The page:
With product recalls rising at an alarming rate, it is now critical to take practical crisis management measures to protect the reputation of your organisation and its brands, says Jonathan Hemus

On 19 April, the European Commission released its annual report entitled Keeping European Consumers Safe. The report detailed some alarming statistics: in the previous year there had been over 1,000 notifications of unsafe non-food consumer products. This was more than ever before and a third higher than in 2005. The number of notifications in the UK had doubled from 2005 to 2006, more than the EU average, pointing towards a proportionately bigger problem there than anywhere else in Europe.

These issues are critical to business health for all European corporations. Manage them well and you can protect or even enhance your reputation; manage them badly and they can cause serious damage, directly affecting profits now and in the future. Fortunately there are steps organisations can take now to prepare for the future, which scrutinise risks from the inside out and the outside in.

So why are notifications increasing? Firstly, product safety legislation which came into force in November 2005, compels manufacturers to be responsible for informing the authorities and consumers of any potential risk from their products. Beyond this purely legal obligation there is also a growing desire on the part of organisations to live up to their corporate social responsibility commitments, by being seen to do the right thing.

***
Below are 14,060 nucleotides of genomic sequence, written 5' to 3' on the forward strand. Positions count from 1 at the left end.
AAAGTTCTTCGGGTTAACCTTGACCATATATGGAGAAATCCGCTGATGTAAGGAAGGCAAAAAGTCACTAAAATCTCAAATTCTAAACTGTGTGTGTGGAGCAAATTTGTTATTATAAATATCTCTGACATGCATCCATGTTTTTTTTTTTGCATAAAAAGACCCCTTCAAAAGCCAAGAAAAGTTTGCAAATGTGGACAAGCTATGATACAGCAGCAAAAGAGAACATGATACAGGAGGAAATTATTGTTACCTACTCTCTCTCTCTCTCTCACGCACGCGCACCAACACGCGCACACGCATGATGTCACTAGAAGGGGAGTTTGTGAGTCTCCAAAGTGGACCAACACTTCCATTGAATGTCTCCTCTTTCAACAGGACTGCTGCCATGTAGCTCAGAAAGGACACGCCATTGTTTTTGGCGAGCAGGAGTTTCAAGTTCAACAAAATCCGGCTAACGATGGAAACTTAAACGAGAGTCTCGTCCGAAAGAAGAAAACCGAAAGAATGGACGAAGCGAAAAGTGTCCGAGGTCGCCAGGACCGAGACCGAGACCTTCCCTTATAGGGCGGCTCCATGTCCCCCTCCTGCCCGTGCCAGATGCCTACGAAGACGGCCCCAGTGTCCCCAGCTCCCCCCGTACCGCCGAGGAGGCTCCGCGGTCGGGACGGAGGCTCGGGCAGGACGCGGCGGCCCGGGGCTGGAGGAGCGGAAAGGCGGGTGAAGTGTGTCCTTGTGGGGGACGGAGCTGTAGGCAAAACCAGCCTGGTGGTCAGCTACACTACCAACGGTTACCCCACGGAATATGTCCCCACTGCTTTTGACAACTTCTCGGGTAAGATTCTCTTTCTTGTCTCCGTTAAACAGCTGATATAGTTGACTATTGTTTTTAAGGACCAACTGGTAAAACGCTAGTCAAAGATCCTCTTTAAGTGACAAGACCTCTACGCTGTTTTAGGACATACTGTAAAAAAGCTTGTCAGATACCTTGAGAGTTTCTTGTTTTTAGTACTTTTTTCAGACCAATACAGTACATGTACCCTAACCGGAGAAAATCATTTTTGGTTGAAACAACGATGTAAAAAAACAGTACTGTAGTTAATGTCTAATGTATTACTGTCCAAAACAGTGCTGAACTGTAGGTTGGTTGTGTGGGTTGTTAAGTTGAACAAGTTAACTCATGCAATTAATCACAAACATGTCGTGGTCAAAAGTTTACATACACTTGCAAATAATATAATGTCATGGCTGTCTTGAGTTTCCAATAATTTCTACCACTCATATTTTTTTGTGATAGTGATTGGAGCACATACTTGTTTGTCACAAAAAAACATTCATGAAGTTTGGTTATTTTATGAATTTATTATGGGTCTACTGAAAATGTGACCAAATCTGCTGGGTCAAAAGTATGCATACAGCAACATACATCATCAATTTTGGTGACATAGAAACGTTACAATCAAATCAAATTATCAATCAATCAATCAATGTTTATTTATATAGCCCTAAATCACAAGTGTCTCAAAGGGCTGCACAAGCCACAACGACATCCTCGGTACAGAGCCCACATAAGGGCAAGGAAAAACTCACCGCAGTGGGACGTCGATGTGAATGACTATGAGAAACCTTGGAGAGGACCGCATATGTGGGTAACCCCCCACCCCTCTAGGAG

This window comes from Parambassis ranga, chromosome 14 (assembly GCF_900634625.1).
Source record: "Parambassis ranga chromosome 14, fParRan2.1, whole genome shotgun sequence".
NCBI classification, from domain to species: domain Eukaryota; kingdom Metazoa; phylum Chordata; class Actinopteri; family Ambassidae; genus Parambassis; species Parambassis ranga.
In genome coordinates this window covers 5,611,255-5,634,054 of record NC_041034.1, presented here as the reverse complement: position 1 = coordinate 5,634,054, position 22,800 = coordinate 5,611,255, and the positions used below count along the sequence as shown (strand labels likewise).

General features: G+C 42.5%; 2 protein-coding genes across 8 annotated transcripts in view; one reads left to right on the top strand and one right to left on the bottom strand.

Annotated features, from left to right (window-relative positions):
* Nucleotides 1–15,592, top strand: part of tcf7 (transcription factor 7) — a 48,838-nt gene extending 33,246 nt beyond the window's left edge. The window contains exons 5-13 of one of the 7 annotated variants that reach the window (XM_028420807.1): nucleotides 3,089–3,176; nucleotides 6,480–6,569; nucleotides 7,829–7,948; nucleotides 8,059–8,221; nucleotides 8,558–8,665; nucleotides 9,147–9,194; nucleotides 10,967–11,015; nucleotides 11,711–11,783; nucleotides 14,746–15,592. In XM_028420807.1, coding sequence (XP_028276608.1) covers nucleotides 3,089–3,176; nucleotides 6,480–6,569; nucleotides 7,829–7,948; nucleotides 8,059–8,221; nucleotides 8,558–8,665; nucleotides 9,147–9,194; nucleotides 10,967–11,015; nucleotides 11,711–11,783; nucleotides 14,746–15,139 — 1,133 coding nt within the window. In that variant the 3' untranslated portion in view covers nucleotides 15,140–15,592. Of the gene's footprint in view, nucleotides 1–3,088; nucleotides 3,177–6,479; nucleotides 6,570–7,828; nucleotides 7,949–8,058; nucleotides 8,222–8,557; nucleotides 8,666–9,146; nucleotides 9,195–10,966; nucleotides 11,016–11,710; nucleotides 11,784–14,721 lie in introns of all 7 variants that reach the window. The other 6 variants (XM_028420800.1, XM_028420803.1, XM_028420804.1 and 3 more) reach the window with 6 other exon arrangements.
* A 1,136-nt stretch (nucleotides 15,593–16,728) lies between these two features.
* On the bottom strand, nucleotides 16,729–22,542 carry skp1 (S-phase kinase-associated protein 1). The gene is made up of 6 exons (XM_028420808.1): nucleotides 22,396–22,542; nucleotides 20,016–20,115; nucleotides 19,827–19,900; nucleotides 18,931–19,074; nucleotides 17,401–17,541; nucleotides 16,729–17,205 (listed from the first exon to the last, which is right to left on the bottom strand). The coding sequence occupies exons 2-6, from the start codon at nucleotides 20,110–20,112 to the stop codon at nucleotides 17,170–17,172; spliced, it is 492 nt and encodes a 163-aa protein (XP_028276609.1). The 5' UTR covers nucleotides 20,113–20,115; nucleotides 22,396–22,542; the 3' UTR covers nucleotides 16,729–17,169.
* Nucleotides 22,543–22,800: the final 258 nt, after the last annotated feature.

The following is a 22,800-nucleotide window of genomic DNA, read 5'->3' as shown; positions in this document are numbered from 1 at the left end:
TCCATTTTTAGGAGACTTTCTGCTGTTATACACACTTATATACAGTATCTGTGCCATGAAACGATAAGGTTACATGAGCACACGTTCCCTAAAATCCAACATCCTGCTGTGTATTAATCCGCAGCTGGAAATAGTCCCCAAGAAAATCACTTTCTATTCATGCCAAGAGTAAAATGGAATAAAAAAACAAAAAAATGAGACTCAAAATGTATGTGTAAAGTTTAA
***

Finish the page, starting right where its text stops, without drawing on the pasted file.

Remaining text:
Recalls are also becoming increasingly international in scope. 48% of European recalls involved products made in China: businesses relying on Chinese manufacturers are particularly vulnerable.

The new media enables news – particularly bad news – to spread extremely quickly without barriers of time or geography. Some new media commentators, bloggers in particular, show little sign of being trained in separating fact from fiction or in perceiving shades of meaning. Thus a vicious circle of rumour can build up from the most innocuous of events.

Clearly there is an increasing need to develop robust crisis management strategies. These strategies should be in place well before there is a hint of a problem, so that when one emerges it can be handled in a professional manner that can even enhance an organisation's reputation.

First, an example of how not to do it. In January 2006 Cadbury's had a leak in one of its waste pipes at its factory at Marlbrook, Herefordshire, UK. However it failed to act until forced to do so by the Health Protection Agency and Food Safety Agency. One million chocolate bars were recalled at a cost of over £30m, but it was too late. Figures from polling company YouGov's Brand Index monitor showed that Cadbury's Brand Index had fallen from 44 to 22, the greatest fall since the index started five years ago.

By contrast, cut-price fashion retailer TK Maxx handled a recent high-profile crisis well. When it emerged that fraudsters had collected the details of over forty million customer credit cards the company launched an immediate and total communication blitz. This included a section on its website dedicated to the crisis, with Q&As, details of customer hotlines and a letter of regret from the CEO. The result was that TK Maxx controlled the message and the damage was minimised.

So what should companies do to prepare for a product liability issue? Here are the practical measures they can take to avoid disaster and even turn a crisis into an opportunity.